Gardels, Nathan, Google vs. Confucius, 27 New Perspective Quarterly 2 (May 2010), at 2. ↩
Fed. Commc’ns Comm’n [FCC], Connecting America: The National Broadband Plan ch. 4 (2010). ↩
Miniwatts, Internet World Stats, Internet World Users by Language: Top Ten Languages (chart) (Sept. 30, 2009); Int’l Telecom. Union [ITU], The World in 2009: ICT Facts and Figures 1 (2009). The total number of fixed broadband subscribers reached nearly 500 million by the end of 2009. ID. at 5. ↩
Brian Hindley & Hosuk Lee-Makiyama, Protectionism Online: internet Censorship and International Trade Law 3 (ECIPE, Working Paper No. 12/2009). ↩
U.S. Census Bureau, Estimated Quarterly U.S. Retail Sales (Adjusted): Total and E-commerce (chart) (May 15, 2009). ↩
Marc D. Nawyn, Code Red: Responding to the Moral Hazards Facing U.S. Information Technology Companies in China, 2007 Colum. Bus. L. Rev. 505 (2007). ↩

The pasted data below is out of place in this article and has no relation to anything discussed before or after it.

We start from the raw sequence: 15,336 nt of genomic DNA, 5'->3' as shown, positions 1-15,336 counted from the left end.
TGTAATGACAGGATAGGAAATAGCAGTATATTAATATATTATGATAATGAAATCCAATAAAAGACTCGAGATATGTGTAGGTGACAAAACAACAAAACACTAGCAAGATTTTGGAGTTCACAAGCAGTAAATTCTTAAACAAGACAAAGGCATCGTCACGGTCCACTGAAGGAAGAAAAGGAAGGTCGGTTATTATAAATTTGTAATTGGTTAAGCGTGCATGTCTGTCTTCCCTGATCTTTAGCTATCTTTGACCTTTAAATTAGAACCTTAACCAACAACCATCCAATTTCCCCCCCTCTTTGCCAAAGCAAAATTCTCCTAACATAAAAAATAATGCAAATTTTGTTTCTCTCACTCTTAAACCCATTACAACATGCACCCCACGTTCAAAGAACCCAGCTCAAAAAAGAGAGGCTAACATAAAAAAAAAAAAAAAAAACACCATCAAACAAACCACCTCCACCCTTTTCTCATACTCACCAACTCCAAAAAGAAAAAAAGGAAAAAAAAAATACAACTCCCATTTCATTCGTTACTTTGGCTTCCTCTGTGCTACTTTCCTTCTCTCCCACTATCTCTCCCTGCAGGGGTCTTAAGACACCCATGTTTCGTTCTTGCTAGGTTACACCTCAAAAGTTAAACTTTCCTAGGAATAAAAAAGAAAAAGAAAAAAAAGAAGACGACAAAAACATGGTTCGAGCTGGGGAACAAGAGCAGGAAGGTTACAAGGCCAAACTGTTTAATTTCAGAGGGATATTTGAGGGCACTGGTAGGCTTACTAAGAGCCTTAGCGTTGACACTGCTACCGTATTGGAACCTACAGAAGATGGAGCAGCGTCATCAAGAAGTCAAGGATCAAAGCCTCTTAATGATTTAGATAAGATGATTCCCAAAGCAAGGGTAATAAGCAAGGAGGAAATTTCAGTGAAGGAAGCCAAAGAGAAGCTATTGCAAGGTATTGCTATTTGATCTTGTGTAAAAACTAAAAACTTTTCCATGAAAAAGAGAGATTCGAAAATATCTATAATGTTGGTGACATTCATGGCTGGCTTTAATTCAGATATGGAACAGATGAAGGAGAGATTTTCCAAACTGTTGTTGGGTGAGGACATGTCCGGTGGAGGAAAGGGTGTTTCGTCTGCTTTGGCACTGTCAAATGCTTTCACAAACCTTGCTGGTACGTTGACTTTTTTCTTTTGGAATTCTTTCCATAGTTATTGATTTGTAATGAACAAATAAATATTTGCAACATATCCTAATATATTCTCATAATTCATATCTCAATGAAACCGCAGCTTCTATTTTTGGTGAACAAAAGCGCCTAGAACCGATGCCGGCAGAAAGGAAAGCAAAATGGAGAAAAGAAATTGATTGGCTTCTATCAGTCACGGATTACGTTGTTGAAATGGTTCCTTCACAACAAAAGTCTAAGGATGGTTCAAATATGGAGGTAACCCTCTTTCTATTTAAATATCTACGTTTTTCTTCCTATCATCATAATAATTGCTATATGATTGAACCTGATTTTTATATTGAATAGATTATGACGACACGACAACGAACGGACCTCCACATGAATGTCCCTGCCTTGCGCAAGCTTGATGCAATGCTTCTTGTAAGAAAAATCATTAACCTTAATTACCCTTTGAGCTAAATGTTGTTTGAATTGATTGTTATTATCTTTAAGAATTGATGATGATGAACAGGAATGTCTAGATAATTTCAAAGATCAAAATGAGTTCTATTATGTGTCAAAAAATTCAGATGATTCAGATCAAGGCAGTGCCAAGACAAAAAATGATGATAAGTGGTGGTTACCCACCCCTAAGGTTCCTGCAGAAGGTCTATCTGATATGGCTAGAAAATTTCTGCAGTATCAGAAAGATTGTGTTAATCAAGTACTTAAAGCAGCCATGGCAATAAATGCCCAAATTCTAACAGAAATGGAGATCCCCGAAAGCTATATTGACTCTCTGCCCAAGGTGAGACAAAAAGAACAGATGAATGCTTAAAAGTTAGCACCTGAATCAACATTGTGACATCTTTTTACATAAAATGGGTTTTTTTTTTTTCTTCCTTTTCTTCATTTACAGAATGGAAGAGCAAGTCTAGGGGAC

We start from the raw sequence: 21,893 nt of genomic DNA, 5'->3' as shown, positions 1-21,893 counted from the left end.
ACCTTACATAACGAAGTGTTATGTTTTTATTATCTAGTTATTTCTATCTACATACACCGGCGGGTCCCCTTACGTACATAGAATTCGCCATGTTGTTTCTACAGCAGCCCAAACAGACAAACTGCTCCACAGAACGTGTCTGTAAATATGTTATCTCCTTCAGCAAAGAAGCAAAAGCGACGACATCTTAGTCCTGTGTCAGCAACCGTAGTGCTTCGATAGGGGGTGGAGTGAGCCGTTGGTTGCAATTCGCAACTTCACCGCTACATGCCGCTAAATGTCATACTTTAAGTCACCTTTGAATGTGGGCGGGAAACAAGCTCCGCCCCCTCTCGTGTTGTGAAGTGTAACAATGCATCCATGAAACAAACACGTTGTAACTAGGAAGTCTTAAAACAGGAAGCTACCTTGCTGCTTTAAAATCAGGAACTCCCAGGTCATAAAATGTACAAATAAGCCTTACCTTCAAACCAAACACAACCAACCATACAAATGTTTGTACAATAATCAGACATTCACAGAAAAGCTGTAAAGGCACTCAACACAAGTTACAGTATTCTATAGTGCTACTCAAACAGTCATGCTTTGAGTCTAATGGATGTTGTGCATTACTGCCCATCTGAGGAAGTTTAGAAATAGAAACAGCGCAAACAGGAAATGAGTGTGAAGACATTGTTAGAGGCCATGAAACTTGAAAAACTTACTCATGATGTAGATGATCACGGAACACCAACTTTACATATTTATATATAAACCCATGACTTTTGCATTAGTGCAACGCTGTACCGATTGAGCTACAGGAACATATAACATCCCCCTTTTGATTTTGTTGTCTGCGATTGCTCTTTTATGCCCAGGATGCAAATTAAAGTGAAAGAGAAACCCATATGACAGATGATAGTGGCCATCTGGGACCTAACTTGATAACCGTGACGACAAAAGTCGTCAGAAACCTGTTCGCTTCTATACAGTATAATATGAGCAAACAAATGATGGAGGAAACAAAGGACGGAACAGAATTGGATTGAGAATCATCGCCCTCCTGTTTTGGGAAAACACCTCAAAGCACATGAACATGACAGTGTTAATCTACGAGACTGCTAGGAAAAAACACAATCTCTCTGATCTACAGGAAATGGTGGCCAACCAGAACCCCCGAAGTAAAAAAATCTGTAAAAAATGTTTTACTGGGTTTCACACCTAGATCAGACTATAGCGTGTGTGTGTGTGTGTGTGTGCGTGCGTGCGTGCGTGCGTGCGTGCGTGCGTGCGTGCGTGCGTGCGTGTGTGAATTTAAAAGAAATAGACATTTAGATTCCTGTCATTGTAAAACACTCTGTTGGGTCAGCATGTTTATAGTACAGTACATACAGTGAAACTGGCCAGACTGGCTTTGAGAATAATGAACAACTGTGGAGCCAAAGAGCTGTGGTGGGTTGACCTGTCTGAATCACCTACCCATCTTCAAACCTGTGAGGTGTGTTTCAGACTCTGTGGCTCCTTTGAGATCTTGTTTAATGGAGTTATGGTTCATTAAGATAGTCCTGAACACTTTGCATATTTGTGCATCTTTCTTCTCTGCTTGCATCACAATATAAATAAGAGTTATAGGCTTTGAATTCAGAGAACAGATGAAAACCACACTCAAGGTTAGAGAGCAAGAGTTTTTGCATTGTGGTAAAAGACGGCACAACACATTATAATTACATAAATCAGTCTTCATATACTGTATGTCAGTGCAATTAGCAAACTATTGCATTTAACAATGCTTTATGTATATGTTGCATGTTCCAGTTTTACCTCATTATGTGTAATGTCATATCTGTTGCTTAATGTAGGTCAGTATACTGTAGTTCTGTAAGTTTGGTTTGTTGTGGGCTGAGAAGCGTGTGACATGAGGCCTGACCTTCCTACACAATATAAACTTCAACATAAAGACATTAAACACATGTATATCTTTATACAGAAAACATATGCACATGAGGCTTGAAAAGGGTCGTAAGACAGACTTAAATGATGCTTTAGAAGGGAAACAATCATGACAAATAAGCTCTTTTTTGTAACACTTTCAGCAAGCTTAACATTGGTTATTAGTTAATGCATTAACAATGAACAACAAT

Greg Walton, China’s Golden Shield: Corporations and the Development of Surveillance Technology in the People’s Republic of China, Rights & Democracy, 2001; See Jennifer Shyu, Speak No Evil: Circumventing Chinese Censorship, 45 San Diego L. Rev. 211, 249 (2008). ↩
Testimony of Google, Inc. before the Subcommittee on Asia and the Pacific, and the Subcommittee on Africa, Global Human Rights, and International Operations, Committee on International Relations, 207th Cong. (2006) (statement of Elliot Schrage, Vice President, Global Communications and Public Affairs, Google, Inc.). ↩